There’s No Money In The Long Tail of the Blogosphere / An interesting article on The Long Tail of blogs – why individual sites have trouble making money – and why companies like Google (::yahoo(“GOOG”)::) are reaping all the gains. Especially interesting for other blog owners.

Why Penney Will Perk Up (requires Barron’s subscription) / Retail in general looks very cheap at the moment, and JCPenney (::yahoo(“JCP”)::) is one of my favorites. This Barron’s article argues that JCP could be trading at $60-70 a year from now, and currently trades at a 15-year low multiple. Penney’s has great management that knows retail very well and has gone through a successful turnaround over the past 7 years.

Gannon to Barron’s: Berkshire Fairly Valued…As a Buffettless Empire! / A response to Barron’s article “Sorry Warren, Your Stock’s Too Pricey“. Geoff hits the nail on the head, as I had those exact thoughts after reading the Barron’s piece. Basically, based on the value of the operating business and investments, Berkshire Hathaway (::yahoo(“BRK-A”)::) is about fairly valued. But that doesn’t take into account Buffett’s capital allocation skills and his ability (and his future successor’s ability) to compound equity at above average rates. I would also add that it was unfair for Barron’s to compare Berkshire’s multiples to that of AIG, Allstate, and Travelers.

Disclosure: I may be long one or more stocks mentioned in this post. This is not a recommendation to buy or sell any securities.

FutureBlind Digest for November 21

Some interesting reading material for the holiday week:

On incentives, biases, and lollapalooza effects / Todd Kenyon discusses Charlie Munger’s Mental Models and their application to the recent meltdown in the Financial markets.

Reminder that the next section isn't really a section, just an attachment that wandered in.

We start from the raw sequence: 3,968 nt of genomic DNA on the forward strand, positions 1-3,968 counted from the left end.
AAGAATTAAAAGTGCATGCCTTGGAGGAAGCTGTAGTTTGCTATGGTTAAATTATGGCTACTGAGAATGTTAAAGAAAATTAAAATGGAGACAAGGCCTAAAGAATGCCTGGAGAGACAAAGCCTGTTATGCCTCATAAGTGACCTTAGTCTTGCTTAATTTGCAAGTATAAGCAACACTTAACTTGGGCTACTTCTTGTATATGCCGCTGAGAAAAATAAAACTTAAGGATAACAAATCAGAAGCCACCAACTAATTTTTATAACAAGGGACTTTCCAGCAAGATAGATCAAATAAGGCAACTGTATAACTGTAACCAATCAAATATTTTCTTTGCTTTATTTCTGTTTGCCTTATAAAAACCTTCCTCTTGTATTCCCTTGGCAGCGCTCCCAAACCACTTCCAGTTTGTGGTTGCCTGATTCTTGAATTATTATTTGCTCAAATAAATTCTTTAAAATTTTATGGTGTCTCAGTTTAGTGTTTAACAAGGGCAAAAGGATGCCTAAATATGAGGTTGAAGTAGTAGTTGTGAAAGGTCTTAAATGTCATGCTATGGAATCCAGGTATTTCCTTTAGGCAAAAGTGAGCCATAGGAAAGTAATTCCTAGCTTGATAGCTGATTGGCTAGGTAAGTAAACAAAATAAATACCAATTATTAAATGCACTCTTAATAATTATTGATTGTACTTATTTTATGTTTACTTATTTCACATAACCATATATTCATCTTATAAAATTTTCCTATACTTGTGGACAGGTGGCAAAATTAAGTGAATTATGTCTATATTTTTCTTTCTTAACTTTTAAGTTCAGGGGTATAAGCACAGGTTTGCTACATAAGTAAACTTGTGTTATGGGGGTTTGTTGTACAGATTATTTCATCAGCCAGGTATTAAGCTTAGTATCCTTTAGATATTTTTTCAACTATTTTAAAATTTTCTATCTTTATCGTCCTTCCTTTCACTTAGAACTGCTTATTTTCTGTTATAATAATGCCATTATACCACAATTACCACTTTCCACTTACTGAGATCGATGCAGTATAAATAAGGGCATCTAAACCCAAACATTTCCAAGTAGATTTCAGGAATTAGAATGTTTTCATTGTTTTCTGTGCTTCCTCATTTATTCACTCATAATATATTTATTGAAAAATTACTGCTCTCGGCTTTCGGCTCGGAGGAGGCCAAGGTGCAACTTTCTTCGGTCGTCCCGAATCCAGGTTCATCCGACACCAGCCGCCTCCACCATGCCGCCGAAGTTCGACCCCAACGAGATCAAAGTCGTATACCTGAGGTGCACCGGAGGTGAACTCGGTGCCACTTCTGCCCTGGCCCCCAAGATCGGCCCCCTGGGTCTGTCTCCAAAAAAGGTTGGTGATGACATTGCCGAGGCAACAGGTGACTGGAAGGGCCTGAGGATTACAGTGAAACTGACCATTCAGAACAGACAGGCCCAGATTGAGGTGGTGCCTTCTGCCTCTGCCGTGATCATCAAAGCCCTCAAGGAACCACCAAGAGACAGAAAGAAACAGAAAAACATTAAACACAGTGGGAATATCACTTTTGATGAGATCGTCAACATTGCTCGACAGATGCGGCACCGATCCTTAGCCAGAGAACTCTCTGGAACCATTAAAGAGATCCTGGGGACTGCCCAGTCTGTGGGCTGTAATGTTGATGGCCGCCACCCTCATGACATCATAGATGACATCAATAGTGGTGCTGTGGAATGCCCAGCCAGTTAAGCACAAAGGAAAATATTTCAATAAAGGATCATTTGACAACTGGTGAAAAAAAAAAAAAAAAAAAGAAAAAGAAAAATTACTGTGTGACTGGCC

Malone’s Playbook / Goes over a brief history of John Malone’s media companies. Also discusses his latest strategies and what he may be planing in the future. As with anything to do with John Malone, it’s an interesting read. Here’s a quote from Liberty’s CEO regarding the split up of IAC: “[the break-up] will allow us to begin a dialogue with IAC about how we are going to work together in the next phase of our relationship.”

The Evolution of an Investor / A great (and long) story on Blaine Lourd, written by Michael Lewis (author of ::amazon(“0393324818″,”Moneyball”):: and ::amazon(“0140143459″,”Liars Poker”)::). A good quote from the article: “As a group, professional money managers control more than 90 percent of the U.S. stock market. By definition, the money they invest yields returns equal to those of the market as a whole, minus whatever fees investors pay them for their services. This simple math, you might think, would lead investors to pay professional money managers less and less. Instead, they pay them more and more.”

Think Disruptive / Another article in Portfolio – this time by Andy Grove (former CEO of Intel). Grove talks about innovation, electric cars, and the benefits of being a big company.